U.S. Army Cyber Command
US Army Cyber Command SSI.png

Shoulder sleeve insignia
Active2010 –present
Country United States
Branch United States Army
TypeArmy Service Component Command
RoleCyber operations
Part of
Seal of the United States Cyber Command.png
U.S. Cyber Command
Garrison/HQFort Gordon, Georgia
Nickname(s)ARCYBER
Websitewww.arcyber.army.mil
Commanders
Commanding GeneralLTG Maria B. Barrett[1]
Deputy Commanding General (Operations)MG Neil S. Hersey
Insignia
Distinctive unit insignia
US Army Cyber Command DUI.png

U.S. Army Cyber Command (ARCYBER) conducts information dominance and cyberspace operations as the Army service component command of United States Cyber Command.[2][3]

The command was established on 1 October 2010 and was intended to be the Army's single point of contact for external organizations regarding information operations and cyberspace.[4][5]

Mission

United States Army Cyber Command directs and conducts integrated electronic warfare, information and cyberspace operations as authorized, or directed, to ensure freedom of action in and through cyberspace and the information environment, and to deny the same to its adversaries.

Organization

Army Cyber is the Army service component command supporting U.S. Cyber Command.

All 41 of the Active Army's cyber mission force teams reached full operational capability (FOC) by September 2017.[6] The cyber mission force teams are composed of a defensive component, denoted cyber protection teams (CPTs), and an offensive component. In addition, 21 CPTs are being readied in the Reserve component.[6] Initial operational capability (IOC) for some of the cyber protection teams was attained as early as 2014 during DoD missions.[6]

Subordinate units, Cyber

Main article: List of cyber warfare forces

History

Chairman of the Joint Chiefs of Staff General Mark Milley receives a briefing from a cyber soldier at the Fort Irwin National Training Center.
Chairman of the Joint Chiefs of Staff General Mark Milley receives a briefing from a cyber soldier at the Fort Irwin National Training Center.

The Army achieved an initial cyber operating capability in October 2009 by employing the Army Space and Missile Defense Command/Army Forces Strategic Command (USASMDC/ARSTRAT) supported by NETCOM/9thSC(A), 1st IO CMD (L) and INSCOM. The command was originally announced to be named Army Forces Cyber Command (ARFORCYBER).[7] The command was established on 1 October 2010 with the name Army Cyber Command (Army Cyber), commanded by then-Maj. Gen. Rhett A. Hernandez.[11][12][13][14] There are plans for the command to move to Fort Gordon, in Augusta, Georgia home of the United States Army Cyber Center of Excellence, the U.S. Army Cyber Corps and Signal Corps.[15]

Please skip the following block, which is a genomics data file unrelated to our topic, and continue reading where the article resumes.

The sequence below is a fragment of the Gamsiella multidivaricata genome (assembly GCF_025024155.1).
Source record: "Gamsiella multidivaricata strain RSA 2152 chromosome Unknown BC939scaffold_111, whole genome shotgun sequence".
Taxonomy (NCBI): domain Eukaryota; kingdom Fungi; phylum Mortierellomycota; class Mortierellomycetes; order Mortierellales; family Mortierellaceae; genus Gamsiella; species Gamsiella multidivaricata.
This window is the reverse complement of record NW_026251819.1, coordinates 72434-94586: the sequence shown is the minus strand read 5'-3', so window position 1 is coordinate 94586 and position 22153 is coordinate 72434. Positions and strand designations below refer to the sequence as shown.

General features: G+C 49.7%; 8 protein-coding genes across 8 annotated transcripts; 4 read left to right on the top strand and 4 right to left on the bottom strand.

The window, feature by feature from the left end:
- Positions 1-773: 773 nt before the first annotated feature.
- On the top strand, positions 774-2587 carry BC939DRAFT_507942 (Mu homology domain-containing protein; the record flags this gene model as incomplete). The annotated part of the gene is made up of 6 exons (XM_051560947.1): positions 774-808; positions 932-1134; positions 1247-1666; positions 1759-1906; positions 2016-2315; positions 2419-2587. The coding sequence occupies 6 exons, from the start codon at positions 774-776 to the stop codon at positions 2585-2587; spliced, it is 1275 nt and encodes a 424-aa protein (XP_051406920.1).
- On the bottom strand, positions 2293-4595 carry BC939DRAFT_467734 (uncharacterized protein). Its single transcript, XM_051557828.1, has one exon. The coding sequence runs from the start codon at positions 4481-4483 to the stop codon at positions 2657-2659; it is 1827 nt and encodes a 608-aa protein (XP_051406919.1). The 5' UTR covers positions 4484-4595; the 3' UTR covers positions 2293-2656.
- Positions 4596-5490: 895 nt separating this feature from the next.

List of commanding generals

No. Commanding General Term
Portrait Name Took office Left office Term length
1
Rhett A. Hernandez
Lieutenant General
Rhett A. Hernandez
(born 1953)
1 October 20103 September 20132 years, 337 days
2
Edward C. Cardon
Lieutenant General
Edward C. Cardon
(born 1960)
3 September 201314 October 20163 years, 41 days
3
Paul M. Nakasone
Lieutenant General
Paul M. Nakasone
(born 1963)
14 October 201611 May 20181 year, 209 days
4
Stephen Fogarty
Lieutenant General
Stephen Fogarty
11 May 20183 May 20223 years, 357 days
5
Maria Barrett
Lieutenant General
Maria Barrett
3 May 2022Incumbent173 days

See also

References

  1. ^ "Lt. Gen. Maria B. Barrett".
  2. ^ Cybercom Chief Discusses Importance of Cyber Operations
  3. ^ The official regulation, General Order (DA GO 2016-11) was signed by the Secretary of the Army and dated 11 July 2016: Army Announces ARCYBER as an ASCC
  4. ^ U.S. Army (2 July 2010). "ARFORCYBER Headquarters Stands Up in National Capital Region". army.mil. Retrieved 27 December 2010.
  5. ^ "HQDA General Orders No. 2014-02" (PDF). Archived from the original (PDF) on 21 November 2014. Retrieved 14 April 2015.
  6. ^ a b c Active Army cyber teams fully operational a year-plus ahead of schedule (2 November 2017)
  7. ^ a b US Department of Defense (24 May 2010). "DoD Release No. 420-10 Establishment of Army Forces Cyber Command". defense.gov. Retrieved 24 May 2010.
  8. ^ Amber Corrin (9 December 2010). "Army CyberCom faces tough challenges getting started". defensesystems.com. Retrieved 27 December 2010.
  9. ^ U.S. Army (9 December 2013). "1st Information Operations Command (Land)". inscom.army.mil. Retrieved 9 January 2014.
  10. ^ William Roche (18 March 2022) Unique signal battalion joins ranks of Army Cyber Protection Brigade
  11. ^ US Army (1 October 2010). "Army establishes Army Cyber Command". army.mil. Retrieved 27 December 2010.
  12. ^ Belvoir Eagle (7 October 2010). "U.S. Army Cyber Command stands up at Belvoir". belvoireagle.com. Archived from the original on 7 July 2011. Retrieved 27 December 2010.
  13. ^ Henry Kenyon (14 October 2010). "Army cyber unit guards computer networks". defensesystems.com. Retrieved 27 December 2010.
  14. ^ Army Public Affairs (1 October 2010). "U.S. Army Cyber Command Assumption of Command Announced". defense.gov. Retrieved 28 December 2010.
  15. ^ "Army Settles on Augusta For Cyber Forces Headquarters". nextgov.com. 20 December 2013. Retrieved 22 December 2013.